7. ^ J. Maddox (28 July 1988). ""High-dilution" experiments a delusion" (PDF). Nature. 334: 287–290. doi:10.1038/334287a0. Retrieved 2007-06-05. ((cite journal)): Check date values in: |date= (help); Unknown parameter |coauthors= ignored (|author= suggested) (help)
  8. ^ J. Benveniste (28 July 1988). "Dr Jacques Benveniste replies" (PDF). Nature. 334: 291. doi:10.1038/334291a0. Retrieved 2007-06-05. ((cite journal)): Check date values in: |date= (help)
  9. ^ P. Coles (28 July 1988). "Benveniste controversy rages on in the French press". Nature. 334: 372. doi:10.1038/334372a0. ((cite journal)): Check date values in: |date= (help)
  10. ^ Homeopathy breakthrough
  11. ^ Memory of water and blinding, Francis Beauvais, Homeopathy, 97(1):41-42, January 2008.
  12. ^ Hirst S. J. (December 9, 1993). "Human basophil degranulation is not triggered by very dilute antiserum against human IgE". Nature. 366 (5): 525–527. PMID 2455231. ((cite journal)): Check date values in: |date= (help); Unknown parameter |coauthors= ignored (|author= suggested) (help)
  13. ^ Ovelgonne, J. H. (May 15, 1992). "Mechanical agitation of very dilute antiserum against IgE has no effect on basophil staining properties". Experientia. 48 (5). Birkhäuser Verlag: 504–508. ((cite journal)): Check date values in: |date= (help); Unknown parameter |coauthors= ignored (|author= suggested) (help)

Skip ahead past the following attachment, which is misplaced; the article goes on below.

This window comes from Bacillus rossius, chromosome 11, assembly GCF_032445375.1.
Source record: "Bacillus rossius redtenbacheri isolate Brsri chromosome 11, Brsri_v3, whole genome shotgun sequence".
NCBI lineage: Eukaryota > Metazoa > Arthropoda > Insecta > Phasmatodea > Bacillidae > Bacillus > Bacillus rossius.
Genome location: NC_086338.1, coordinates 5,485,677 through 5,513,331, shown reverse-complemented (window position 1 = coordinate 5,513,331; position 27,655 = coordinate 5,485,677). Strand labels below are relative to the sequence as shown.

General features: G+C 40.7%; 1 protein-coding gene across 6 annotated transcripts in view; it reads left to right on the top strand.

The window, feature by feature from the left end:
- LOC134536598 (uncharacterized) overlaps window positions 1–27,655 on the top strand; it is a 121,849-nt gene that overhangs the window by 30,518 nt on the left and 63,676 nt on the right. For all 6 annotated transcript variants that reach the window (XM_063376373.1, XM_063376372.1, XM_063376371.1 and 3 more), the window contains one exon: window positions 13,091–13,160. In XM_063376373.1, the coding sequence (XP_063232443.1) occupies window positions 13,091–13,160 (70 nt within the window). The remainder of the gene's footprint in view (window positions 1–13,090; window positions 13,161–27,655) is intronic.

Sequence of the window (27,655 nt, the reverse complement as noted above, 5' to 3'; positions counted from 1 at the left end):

14. ^ P. Belon (April 1999). "Inhibition of human basophil degranulation by successive histamine dilutions: Results of a European multi-centre trial". Inflammation Research. 48 (Supplement 1): 17–18. doi:10.1007/s000110050376. ((cite journal)): Unknown parameter |coauthors= ignored (|author= suggested) (help)
  15. ^ "Homeopathy: The test". 2003-11-26. Retrieved 2007-03-04.
  16. ^ Stossel, John (2008). "Homeopathic Remedies - Can Water Really Remember?". 20/20. ABC News. Retrieved 2008-01-22.
  17. ^ J. Benveniste (February 21-26, 1997). "Transatlantic Transfer of Digitized Antigen Signal by Telephone Link". Journal of Allergy and Clinical Immunology. ((cite journal)): Check date values in: |date= (help); Unknown parameter |coauthors= ignored (|author= suggested) (help)
  18. ^ J. Benveniste. "The molecular signal is not functional in the absence of "informed water"". Medical Hypotheses. 54 (A163 (abstr.)). ((cite journal)): Unknown parameter |coauthors= ignored (|author= suggested) (help)
  19. ^ J. Benveniste. "Activation of human neutrophils by electronically transmitted phorbol-myristate acetate". FASEB Journal. 13 (1): 33–39. Retrieved 2007-06-05. ((cite journal)): Unknown parameter |coauthors= ignored (|author= suggested) (help)
  20. ^ Jonas, Wayne B. (January 2006). "Can specific biological signals be digitized?". FASEB Journal. 20 (1): 23–28. Retrieved 2007-06-05. ((cite journal)): Unknown parameter |coauthors= ignored (|author= suggested) (help)
  21. ^ Cowan ML, Bruner BD, Huse N; et al. (2005). "Ultrafast memory loss and energy redistribution in the hydrogen bond network of liquid H2O". Nature. 434 (7030): 199–202. doi:10.1038/nature03383. PMID 15758995. ((cite journal)): Explicit use of et al. in: |author= (help)CS1 maint: multiple names: authors list (link)